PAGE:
2. Ball H, & Klingaman K. Breastfeeding and mother-infant sleep proximity. In: Trevathan WR, Smith EO, McKenna JJ, editors. Evolutionary Medicine & Health. New York, Oxford: Oxford University Press; p 226-241;2008.
  3. Cattaneo A. Not so good. BMJ Rapid Response 16.1.11 to Fewtrell M, Wilson DC, Booth I, Parsons L, Lucas A. Six months of exclusive breastfeeding: How good is the evidence? BMJ 2011;342:c5955
  4. World Health Organisation/UNICEF. Global Strategy for Infant and Young Child Feeding. Geneva; 2003.
  5. American Academy of Pediatrics. A policy statement: Breastfeeding and the use of human milk. Pediatrics. 1995;100(6): p 1035-1039.
  6. American Academy of Pediatrics. A policy statement: Breastfeeding and the use of human milk. Pediatrics. 2005;115(2): p 496-506.
  7. American Academy of Pediatrics. A policy statement: Breastfeeding and the use of human milk, Pediatrics. 2012; 129(3): e627-e641.
  8. Aydin S, Ozkan Y, Komru S. Ghrelin is present in human colostrum, transitional and mature milk. Peptides. 2006; (27): p 878-882.
  9. Kent JC. How breastfeeding works. Journal of Midwifery & Women’s Health. 2007; 52, (6): p 564-570.
  10. Mitoulas LR, Kent JC, Cox DB, Owens RA, Sherriff JL, Hartmann PE.Variation in fat, lactose and protein in human milk over 24h and throughout the first year of lactation. British Journal of Nutrition, 2002; 88(1): p 29-37.
  11. Kent JC, Mitoulos LR, Cregan MD, Ramsay DT, Doherty DA, Hartmann PE. Volume and frequency of breastfeedings and fat content of breast milk throughout the day. Pediatrics, 2006; 117, (3): e387-e395.
  12. Goldman AS. Modulation of the gastrointestinal tract of infants by human milk: Interfaces and interactions: An evolutionary perspective. American Society for nutritional science symposium: Bioactivity in milk and bacterial interactions in the developing immature intestine. 2000; p 426S-431S.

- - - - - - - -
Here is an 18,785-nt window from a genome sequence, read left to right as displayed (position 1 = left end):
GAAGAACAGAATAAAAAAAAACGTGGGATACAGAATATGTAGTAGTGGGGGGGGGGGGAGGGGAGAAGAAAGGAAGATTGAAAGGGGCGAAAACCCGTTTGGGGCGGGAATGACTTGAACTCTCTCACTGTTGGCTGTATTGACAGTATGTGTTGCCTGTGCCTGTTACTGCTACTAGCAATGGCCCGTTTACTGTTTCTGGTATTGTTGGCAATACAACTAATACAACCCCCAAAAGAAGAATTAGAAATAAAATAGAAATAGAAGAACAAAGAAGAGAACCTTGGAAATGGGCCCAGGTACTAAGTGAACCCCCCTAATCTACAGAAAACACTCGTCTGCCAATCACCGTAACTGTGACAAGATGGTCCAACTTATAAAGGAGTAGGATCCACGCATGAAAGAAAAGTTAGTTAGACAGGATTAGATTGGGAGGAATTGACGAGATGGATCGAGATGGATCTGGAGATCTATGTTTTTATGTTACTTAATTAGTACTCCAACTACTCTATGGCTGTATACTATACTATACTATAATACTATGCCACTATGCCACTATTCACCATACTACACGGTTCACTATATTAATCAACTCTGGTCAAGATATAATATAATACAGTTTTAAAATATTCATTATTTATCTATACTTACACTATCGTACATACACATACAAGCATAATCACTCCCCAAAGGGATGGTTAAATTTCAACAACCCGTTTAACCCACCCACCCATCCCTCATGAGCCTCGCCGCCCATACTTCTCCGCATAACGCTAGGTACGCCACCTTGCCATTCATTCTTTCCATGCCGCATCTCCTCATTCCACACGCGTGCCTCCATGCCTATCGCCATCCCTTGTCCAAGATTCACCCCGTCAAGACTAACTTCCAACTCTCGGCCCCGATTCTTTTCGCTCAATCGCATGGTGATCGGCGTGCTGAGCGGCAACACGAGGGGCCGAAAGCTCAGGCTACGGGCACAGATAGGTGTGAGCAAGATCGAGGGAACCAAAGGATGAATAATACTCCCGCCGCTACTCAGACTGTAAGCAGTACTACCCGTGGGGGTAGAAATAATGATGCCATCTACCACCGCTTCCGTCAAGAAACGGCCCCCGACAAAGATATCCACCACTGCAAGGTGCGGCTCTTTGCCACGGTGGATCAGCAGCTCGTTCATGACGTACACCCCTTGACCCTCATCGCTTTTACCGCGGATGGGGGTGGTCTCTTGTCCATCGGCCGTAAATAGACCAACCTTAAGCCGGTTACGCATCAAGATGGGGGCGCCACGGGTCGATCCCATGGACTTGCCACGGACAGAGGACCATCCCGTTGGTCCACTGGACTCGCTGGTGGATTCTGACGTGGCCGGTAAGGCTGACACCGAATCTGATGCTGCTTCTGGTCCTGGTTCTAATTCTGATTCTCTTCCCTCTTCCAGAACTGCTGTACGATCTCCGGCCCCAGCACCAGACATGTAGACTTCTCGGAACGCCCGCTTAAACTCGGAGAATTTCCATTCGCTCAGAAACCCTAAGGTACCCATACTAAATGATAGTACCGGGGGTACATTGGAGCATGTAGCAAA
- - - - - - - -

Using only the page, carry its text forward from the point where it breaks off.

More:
13. Wade N. Breast milk sugars give infants a protective coat. 2010 .
  14. Akre, J. From grand design to change on the ground: Going to scale with a global feeding strategy, in F. Dykes & V. H Moran, editors. Infant and Young Child Feeding: Challenges to Implementing a Global Strategy. Oxford: Wiley-Blackwell Publishing Ltd; 2009.
  15. Miller JB, McVeagh P. Human milk oligosaccharides: 130 reasons to breast-feed. British Journal of Nutrition. 1999; 82(5): p 333-335.
  16. Slusser W, Powers NG. Breastfeeding update 1: Immunology, nutrition and advocacy. Pediatrics in Review, 1997; (18): p 111-119.
  17. Cregan MD, Piper KME, Thomas E, Fan Y, & Berry CA. Putative stem cells in human milk. Proceedings and abstracts from The Science of Human Lactation: Foundations of Clinical Practice, International Society for Research in Human Milk and Lactation Biennial Conference, 2008, Perth, Australia.
  18. Hanson LA, Karotkova M. The role of breastfeeding in prevention of neonatal infection. Seminars Neonatol. 2002; (7): p 275-261.
  19. Hanson LA. Immunobiology of human milk: How breastfeeding protects babies. Amarillo:Pharmasoft;2004.